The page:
A pudgy, linen-wrapped poultice sits on my desk as I write this, and, as its strangely exotic fragrance drifts past my nose, Im reminded of the Hot Herbal Poultice massage I recently indulged in at The Ritz-Carlton Spa in Bachelor Gulch.At 21,000 square feet, the spa is a virtual sanctuary, and, given its close proximity to Aspen, perfect for a spur-of-the-moment retreat. Like the hotel itself, a formidable structure designed in the style of national park grand lodges, it reflects thelocal environment, incorporating stacked-stone walls, hand-carved alderwood detailing and trickling water features. Nineteen cozy treatment rooms are named after nearby ski runs (little pine cones are hung from doorknobs when the rooms are in use).With the assistance of a Spa Concierge, guests take advantage of comfortable changing rooms, complete with oversize lockers and shower areas, then head to relaxation lounges for a cup of verbena mint organic tea by the fire until therapists whisk them away for treatments.Which brings me back to the poultice. Its filled with dried lemon grass leaf, ginger, turmeric and bergamot peel, as well as cinnamon, camphor and other essential oils. After a probing, eucalyptus-citrus oil massage to search out trouble spots, Adam, my massage therapist, warmed the poultice in a steamer, then rolled the fragrant little bundle from my toes to my neck. Combined, the pressure and heat coaxed away soreness from my muscles and joints.The Spa offers many other luxurious options, including Fun-in-the-Mud Wraps, Vanilla Bourbon Milk Baths and Mountain Raindrop Therapy, and theres a full menu (exclusive to The Ritz-Carlton) of Prada beauty treatments and facials. For pre- or post-treatment indulgence, there are his and hers grottos (private, rock-walled wet areas with lavender steam rooms, dry saunas, cold plunge pools and whirlpools). You can take a swim in the steamy outdoor pool, in full view of skiers hopping onto the lift at Beaver Creek Ski Resort.
I have to come clean. While I love the desert, Ive never been a big Scottsdale fan. But a visit to the Spa at Camelback Inn a while ago charmed me so much that Ive put a return trip on my winter agenda.First off, the Camelback Inn, a JW Marriott Resort, is a throwback to Old Scottsdale. Dating back to 1936 (before the glitz and glam set in) and newly refurbished, its low-rise, Pueblo-style casitas are spread out over 125 acres overlooking Camelback Mountain. The term desert oasis fits it perfectly.At 32,000 square feet, the spa is its own entity, with 32 treatment rooms, a salon, a state-of-the-art fitness room, an Olympic-size outdoor pool, a spa shop and Sprouts, a delightful little restaurant that specializes in spa cuisine you actually want to eat (and you can get a prickly pear margarita, too).I picked out a pair of treatments to try. The first was a Double Happiness Manicure and Pedicure, a facial, of sorts, for hands and feet that lived up to its name. Cathy did the honors, which included scrubbing away rough skin with June Jacobs peppermint polish, followed by a revitalizing massage with peppermint lotion. My feet got an extra spritz of peppermint mist. All 10 digits were topped off with nail polish pearly-pink for my fingers and chocolate for my toes. My second indulgence was a combination of hot and cold stone massage work with castor oil (it detoxifies from the outside in as well; who knew?), aromatherapy and reflexology. The end result was promised to be an alignment of body, mind and spirit. For me, the fact that Charity, my aptly named therapist, was able to free my back of nagging little aches for the first time in forever was rewarding enough. Certainly the little citrine, rose quartz, lapis and amethyst stones that she had placed on my chakras helped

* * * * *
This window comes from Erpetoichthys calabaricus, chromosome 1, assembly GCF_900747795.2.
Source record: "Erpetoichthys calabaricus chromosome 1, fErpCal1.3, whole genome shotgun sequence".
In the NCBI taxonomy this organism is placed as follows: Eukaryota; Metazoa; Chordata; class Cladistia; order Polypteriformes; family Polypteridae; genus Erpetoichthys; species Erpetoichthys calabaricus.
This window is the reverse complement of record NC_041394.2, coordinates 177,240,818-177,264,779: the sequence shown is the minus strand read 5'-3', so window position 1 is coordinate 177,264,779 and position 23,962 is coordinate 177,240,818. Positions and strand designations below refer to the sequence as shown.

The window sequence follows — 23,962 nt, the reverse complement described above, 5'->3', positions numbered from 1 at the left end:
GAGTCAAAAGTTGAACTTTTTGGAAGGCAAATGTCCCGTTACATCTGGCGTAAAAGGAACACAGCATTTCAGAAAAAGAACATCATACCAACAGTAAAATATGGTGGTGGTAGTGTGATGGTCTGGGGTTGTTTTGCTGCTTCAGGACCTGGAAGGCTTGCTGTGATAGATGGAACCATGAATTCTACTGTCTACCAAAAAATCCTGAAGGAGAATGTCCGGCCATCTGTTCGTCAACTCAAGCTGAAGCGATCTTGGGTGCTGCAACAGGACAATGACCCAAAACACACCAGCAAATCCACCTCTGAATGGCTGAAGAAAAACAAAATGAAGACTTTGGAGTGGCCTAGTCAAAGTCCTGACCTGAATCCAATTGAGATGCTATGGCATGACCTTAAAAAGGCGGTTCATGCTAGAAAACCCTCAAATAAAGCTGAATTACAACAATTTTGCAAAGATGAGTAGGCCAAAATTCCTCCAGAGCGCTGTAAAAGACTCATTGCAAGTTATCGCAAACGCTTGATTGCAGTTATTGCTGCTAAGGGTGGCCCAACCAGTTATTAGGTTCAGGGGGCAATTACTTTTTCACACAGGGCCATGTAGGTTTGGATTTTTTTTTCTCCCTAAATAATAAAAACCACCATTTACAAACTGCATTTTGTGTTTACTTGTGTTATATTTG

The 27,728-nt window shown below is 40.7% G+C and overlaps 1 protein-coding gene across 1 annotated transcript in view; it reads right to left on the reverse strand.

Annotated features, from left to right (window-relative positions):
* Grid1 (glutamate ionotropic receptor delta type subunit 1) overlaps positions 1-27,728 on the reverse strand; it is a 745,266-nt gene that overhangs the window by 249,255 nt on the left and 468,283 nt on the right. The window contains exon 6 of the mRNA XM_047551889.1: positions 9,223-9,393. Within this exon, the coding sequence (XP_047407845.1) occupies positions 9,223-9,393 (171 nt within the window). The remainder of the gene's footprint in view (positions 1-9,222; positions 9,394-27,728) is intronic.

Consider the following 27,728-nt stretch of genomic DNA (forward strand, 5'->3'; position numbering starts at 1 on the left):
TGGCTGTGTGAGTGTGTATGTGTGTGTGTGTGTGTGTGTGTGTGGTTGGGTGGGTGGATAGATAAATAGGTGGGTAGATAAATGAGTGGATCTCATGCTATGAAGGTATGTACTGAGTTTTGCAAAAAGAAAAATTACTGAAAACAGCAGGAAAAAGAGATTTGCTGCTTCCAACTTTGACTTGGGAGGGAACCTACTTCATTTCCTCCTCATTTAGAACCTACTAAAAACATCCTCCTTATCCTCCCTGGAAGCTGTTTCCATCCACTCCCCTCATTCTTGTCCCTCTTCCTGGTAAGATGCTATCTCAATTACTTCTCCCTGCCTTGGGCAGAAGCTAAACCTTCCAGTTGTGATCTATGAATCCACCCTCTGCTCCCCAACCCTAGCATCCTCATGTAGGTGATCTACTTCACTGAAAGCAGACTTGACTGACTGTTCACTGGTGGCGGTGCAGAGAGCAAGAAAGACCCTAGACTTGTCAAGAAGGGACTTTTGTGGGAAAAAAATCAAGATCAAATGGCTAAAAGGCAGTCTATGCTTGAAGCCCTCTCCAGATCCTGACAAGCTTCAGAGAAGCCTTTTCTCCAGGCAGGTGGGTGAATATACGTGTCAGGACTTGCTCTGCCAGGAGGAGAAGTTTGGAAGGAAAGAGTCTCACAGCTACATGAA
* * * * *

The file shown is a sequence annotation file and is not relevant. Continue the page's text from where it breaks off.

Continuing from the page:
Moments after we arrived at the opulent Grand Del Mar, a newly opened, Mediterranean-style resort just north of San Diego that could have been transplanted from a Spanish hilltop, my husband snagged a surfboard and headed for the beach. Me? I high-tailed it to the spa, of course.Inspired by Addison Mizner, who designed resorts in Boca Raton and Palm Beach in the 20s, the Grand Del Mar is an architectural wonder, with classic arched doorways, sweeping rotundas, twisted marble columns and rustic, wood-beamed ceilings, set amid the lush backdrop of Los Penasquitos Canyon Preserve.While the old-world feel continues within the lavish 21,000-square foot spa, its offset with crystal glass tiles and white Carrera marble. A collection of therapies emphasizes of-the-moment concepts of renewal and rebirth. Eleven treatment rooms, plush relaxation rooms, European-style wet rooms, and an indoor-outdoor Jacuzzi complete the experience, while a sparkling spa pool extends it outside.Intrigued by a facial therapy titled Immortal Stone, in which warmed and cooled stones are used to infuse omega oils and herbal extracts into the skin, in the end a signature Triad treatment called Decompression proved irresistible (no time, unfortunately, for both).For nearly an hour and a half, I was completely pampered by a delightful and competent therapist named Jenny. My Triad began with a pleasantly scruffy organic rosemary scrub. After showering off, I laid in a warm, free-floating water bed, of sorts, where I was slathered with goat-milk butter (it smelled delicious, I swear), cocooned in scented sheets and left to steep. A deep body massage worked out any remaining kinks.Afterwards, I was, as promised, decompressed, but not, as with some treatments, ready to head to bed. Lucky thing. My husband (back from the beach) and I had a dinner reservation at Addison, the Grands wonderful restaurant, where more pampering this time of the palate was waiting to be served.